Yesterday, I had the latest meeting with Hillingdon housing department and much to my surprise, it looks like our housing problem that began last September, has finally been resolved.
The council now accept that as from 16th August we will be homeless and they will be offering Steven a social housing tenancy from that date. It will be temporary accommodation to begin with but they promised that it would not be bed and breakfast; it will be a two bedroom property to accommodate Steven and his live in carer. I was informed that the wait for a permanent property could be anything up to 3 years but as Steven’s social worker pointed out, if he has to wait that long, it would probably be better for Steven as he needs to feel settled.
Steven’s social worker attended the meeting and played a blinder. I follow lots of social workers on Twitter and hear them talking about being advocates for their clients, but until yesterday I had never experienced it first hand before. After our experience with Mrs Narcissus in 2010, it was like a blast of fresh, clean air.
The housing officer informed me that they have already been looking for suitable places and I’ve given them quite a wide area to consider from. In an ideal world, Steven would be found a place close to my sister’s house, so he could have increased contact with his extended family. And it would widen my “circle of support” as well.
A move within the borough would definitely be in Steven’s best interests. It involves the least change. He will still have me around. He will still have the same support staff and he can still go to all the places that he currently goes to during the week. Social housing obviously give him long term security, which a private tenancy never could. And although the tenancy will be in Steven’s name, I will be able to afford the rent, so his compensation will remain intact. I can’t really see any downside for Steven.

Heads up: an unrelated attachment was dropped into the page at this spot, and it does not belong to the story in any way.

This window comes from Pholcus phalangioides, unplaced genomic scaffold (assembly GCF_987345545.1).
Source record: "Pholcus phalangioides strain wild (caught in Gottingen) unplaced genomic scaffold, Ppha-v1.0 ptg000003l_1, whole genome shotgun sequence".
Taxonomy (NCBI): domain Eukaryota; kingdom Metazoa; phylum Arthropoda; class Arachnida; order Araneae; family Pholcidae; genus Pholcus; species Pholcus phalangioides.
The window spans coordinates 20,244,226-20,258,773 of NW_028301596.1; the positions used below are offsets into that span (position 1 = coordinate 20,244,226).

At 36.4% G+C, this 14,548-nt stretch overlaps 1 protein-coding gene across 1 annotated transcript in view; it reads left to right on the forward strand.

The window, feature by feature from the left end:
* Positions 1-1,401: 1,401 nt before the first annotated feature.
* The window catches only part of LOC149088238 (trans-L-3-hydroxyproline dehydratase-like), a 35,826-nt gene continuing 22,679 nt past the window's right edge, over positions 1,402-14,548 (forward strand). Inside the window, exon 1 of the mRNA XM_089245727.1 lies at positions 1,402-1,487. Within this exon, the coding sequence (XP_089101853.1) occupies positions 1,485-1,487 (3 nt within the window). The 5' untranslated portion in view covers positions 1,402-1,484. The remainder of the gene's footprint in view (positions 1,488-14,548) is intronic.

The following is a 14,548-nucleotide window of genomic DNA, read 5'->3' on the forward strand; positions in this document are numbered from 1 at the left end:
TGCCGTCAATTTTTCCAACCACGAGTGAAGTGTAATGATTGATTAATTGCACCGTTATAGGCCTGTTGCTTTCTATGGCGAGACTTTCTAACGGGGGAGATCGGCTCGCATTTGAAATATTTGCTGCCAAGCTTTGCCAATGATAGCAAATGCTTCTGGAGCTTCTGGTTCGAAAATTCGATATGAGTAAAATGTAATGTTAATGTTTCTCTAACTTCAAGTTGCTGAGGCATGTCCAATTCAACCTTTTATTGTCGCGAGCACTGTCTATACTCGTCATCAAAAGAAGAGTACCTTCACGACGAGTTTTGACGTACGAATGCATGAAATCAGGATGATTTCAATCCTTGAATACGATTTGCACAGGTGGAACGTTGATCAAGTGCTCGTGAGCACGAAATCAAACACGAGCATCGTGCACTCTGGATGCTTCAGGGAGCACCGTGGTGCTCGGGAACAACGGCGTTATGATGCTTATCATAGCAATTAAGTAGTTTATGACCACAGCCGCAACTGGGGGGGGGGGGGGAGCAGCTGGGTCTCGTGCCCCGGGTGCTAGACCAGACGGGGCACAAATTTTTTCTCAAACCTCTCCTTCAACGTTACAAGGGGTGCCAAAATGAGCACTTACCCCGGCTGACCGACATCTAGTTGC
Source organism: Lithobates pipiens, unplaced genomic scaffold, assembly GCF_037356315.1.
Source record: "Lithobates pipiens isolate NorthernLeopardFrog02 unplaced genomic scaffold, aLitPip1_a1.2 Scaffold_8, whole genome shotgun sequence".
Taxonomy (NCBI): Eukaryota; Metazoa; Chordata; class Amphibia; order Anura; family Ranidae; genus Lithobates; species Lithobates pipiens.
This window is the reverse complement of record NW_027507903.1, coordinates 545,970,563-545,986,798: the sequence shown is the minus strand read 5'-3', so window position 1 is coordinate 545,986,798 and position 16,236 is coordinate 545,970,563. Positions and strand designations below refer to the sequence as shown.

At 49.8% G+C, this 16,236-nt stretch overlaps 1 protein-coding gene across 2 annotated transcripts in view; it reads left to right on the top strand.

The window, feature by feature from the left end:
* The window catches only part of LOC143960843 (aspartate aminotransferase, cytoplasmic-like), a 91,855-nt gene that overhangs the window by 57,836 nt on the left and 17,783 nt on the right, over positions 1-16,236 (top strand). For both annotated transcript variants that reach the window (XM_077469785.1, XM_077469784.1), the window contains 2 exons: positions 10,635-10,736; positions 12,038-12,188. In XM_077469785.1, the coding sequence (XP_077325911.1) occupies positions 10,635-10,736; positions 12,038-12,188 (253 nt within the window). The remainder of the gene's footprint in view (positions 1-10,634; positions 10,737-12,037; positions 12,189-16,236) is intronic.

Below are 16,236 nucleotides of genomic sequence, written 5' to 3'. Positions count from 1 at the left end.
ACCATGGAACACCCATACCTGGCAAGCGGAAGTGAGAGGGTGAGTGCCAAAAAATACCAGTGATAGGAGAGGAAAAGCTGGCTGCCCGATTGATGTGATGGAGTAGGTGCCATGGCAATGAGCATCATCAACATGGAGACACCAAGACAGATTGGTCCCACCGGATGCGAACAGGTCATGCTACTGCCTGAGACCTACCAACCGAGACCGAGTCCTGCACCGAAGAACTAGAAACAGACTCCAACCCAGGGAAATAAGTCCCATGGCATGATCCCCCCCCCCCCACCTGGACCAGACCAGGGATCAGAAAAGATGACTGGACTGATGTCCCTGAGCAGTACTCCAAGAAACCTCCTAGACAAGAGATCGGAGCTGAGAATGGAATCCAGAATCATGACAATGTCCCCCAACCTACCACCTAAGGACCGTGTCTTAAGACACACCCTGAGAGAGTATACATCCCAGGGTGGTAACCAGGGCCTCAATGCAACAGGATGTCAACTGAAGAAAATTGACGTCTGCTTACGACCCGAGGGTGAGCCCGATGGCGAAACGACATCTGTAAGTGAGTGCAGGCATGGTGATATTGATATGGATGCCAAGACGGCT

Today, I notified my landlady that I won’t be renewing the tenancy in August, so the contract will just end – there will be no need to go through a stressful eviction process.
I’ve also decided to not withdraw my housing benefit appeal. Steven’s future accommodation will be a fait accompli by the time the appeal is heard and even if I win the appeal, the outcome will be academic. It will still be good to know if the tribunal decides in my favour or against. If I win, Hillingdon will owe me a lot of back pay which I can put to furnishing Steven’s new home. Also, I expect to get my deposit back from the landlady, so that can go in the same pot. With any luck, I’ll be able to fully furnish Steven’s new home with minimal drawing from his damages. In any event, he has the money so I’m confident of making him a good home.
I’ve had a strange mixture of elation and sadness today. The elation is obvious – after nine months of unbearable stress, the matter is now resolved. The sadness is harder to pin down. I guess it’s because, absent in all of these plans, is me. I’m Steven’s “live in carer” – I’ve been professionalised. I’m 54 and I have nothing that’s mine and the dreams that I had about moving away will be packed away at the back of one of the new wardrobes.
But the important thing is that Steven’s future and security is sorted and that has to be a cause for celebration.